• Denver Central – Overall sold units were down from 2008 to 2009 but overall inventory was down at a greater % than were resales.  The drop in inventory in 2009 is a very good sign for the Denver market & its future.  Unemployment continues to be lower than the rest of the country which is helping the Denver market.  With the extension of the tax credit to April 30, 2010, there has been an increase in first time home buyers looking for property.  We’ve also had several existing homebuyers contact us for information on the $6500 tax credit.  If you want to take advantage of thesecredits, time is running out.  The inventory shortages in the lower end market has created multiple offer situations in that market.  The inventory is substantially lower than it’s highpoint in 2007.  Over 50% of the home sales in the Denver metro area continue to be under $250,000 price point.  If you’re looking to sell a home, now is the time.
  • Devonshire— Happy New Year! We’re all looking forward to a new year and a fresh start for the real estate market.  We are definitely seeing the need for more inventory in most price points as buyers seem to be waiting for the “new” homes on the market.  With the buyer incentives going away in late spring, February & March should be much better than January is shaping up to be. It seems slow & our showing numbers attest to this.  With new inventory coming on the market, price & condition are still very important.  Sellers should use this time to be sure that their homes are in tip top shape.  The upper end of the market is still very slow but as we get closer to spring we’re hoping to see movement in this sector.  We are looking forward to a steady improvement in the market as a whole.
  • Douglas County— Our Southwest Metro office reports showings are increasing and buyers are ready to buy.  We’re seeing an increase in activity in our listing inventory as Sellers are ready to list their homes and buy.  Our agents are very busy with their clients, not only first time buyers but those that are ready to make the next move.  We’re still seeing homes in the low $200,000 moving quickly as well as homes in the $400,000 range having an increase in activity & offers.  Open houses have been terrific this month.  Agents have been very happy with the activity & the potential business that they are receiving from their open houses.
  • El Paso County— Colorado Springs reports the activity in Colorado Springs is steadily increasing week over week in January.  With rumblings of more troops being moved to the area, we expect this trend to continue.
  • Larimer County— The first quarter is starting to really rev-up the last two weeks.  Showings have more than doubled since the last week of December & buyers are coming out in droves to see the new inventory.  Most of the action is taking place in the lower price range from $250,000 & under.  In fact, the median price is now roughly $215,000.  Look to see a bump in closings & new listings this winter due to the tax credit extension.  If you are hoping to sell before the credit expires on April 30th to take advantage of the additional buyers available, you should really have your home on the market no later than the first two weeks in February.  Northern Colorado has been fortunate in that we’ve not seen the huge decline in prices.  In fact, the average sales price in Fort Collins has increased every year with the exception of 2008 (-0.9%) & 2009 (-4.7%).  It goes to show that over the long term, investing in a home in this area is a pretty good idea!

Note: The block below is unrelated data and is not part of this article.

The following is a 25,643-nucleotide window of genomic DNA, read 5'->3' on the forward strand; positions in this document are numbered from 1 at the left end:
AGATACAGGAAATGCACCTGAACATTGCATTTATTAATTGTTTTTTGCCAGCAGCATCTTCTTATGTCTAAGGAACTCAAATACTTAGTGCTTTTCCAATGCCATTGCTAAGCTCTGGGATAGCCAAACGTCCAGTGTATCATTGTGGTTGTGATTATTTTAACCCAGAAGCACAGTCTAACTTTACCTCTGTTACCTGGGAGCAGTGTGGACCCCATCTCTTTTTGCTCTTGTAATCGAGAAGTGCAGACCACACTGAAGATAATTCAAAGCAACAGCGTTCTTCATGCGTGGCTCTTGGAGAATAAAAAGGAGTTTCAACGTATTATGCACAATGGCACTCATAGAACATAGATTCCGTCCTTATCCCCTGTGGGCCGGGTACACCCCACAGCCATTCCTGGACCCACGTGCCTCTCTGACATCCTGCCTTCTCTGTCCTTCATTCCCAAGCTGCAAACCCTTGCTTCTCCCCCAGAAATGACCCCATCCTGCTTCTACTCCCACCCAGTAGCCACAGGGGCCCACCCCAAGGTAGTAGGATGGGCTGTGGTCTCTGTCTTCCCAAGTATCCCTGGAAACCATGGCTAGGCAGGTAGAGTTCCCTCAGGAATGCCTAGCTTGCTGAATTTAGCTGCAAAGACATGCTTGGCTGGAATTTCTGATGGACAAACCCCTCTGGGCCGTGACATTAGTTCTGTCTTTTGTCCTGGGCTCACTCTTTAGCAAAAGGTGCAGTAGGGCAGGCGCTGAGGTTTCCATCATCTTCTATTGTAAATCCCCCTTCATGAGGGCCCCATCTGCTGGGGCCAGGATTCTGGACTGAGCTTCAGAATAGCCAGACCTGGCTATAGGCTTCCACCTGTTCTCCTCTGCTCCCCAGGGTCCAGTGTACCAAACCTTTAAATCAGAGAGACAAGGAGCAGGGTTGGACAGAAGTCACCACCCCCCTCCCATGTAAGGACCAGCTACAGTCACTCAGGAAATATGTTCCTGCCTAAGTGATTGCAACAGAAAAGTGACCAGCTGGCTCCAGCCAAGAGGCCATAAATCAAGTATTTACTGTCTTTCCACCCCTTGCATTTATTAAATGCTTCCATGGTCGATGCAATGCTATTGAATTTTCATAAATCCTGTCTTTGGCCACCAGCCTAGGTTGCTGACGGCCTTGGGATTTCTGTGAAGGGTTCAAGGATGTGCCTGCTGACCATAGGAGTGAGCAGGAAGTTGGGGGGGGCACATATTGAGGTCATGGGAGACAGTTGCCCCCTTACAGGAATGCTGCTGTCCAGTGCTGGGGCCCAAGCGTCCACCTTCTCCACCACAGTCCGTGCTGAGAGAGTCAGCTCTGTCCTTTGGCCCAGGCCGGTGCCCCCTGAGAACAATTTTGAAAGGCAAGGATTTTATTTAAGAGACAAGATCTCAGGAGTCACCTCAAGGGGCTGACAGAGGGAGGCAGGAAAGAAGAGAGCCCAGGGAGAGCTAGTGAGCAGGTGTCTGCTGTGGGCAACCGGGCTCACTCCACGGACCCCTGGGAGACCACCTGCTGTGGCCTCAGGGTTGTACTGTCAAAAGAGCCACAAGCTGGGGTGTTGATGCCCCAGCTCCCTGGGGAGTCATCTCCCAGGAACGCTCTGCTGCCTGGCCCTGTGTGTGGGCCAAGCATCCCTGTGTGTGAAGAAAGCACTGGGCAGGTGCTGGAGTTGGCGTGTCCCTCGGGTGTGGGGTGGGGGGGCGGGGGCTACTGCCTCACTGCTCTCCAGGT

• North Metro— The new year is starting out well in the North Metro office.  We have 23 new listings on the market in the month of January so far.  The lowest price $60,000 and the highest at $1,600,000.  The average list price is around $300,000.  We’ve put 32 homes under contract this month.  The average under contract price is $202,000.  The list to sale price is averaging about 90%.  Some of the new listings from our office are coming from sellers who previously tried to sell their hom on their own.  Our agents are able to meet with them & to explain the benefit, especially during this type of market, to list with a Realtor who is familiar with the market & has numerous marketing materials available to them.
  • Parker— The buyers have been apprehensive, it seems at the start of the year.  The number of showings is increasing gradually.  We are seeing more relocations to the area and we’re seeing a little more activity in the bank owned sector.
  • Southeast Metro— The SE Metro office is seeing a steady increase in buyer traffic.  Our showings have increased over 55% since the first of the year & we set over 500 property viewings last week.  It’s a great time for sellers to get their homes on the market as buyers are having somewhat of a challenge finding homes to fit their needs.  Our luxury properties are experiencing a slight increase in traffic as well.  One of our top agents successfully closed a $2,200,000 home in the final week of ‘09.  We’re confident that this market in the se metro area will see an increase in sales for the 1st quarter of 2010.  Yes, sellers, there is no need to wait for Spring…..with less competition & a healthy buyer pool, now is the perfect time to position your property for a successful sale.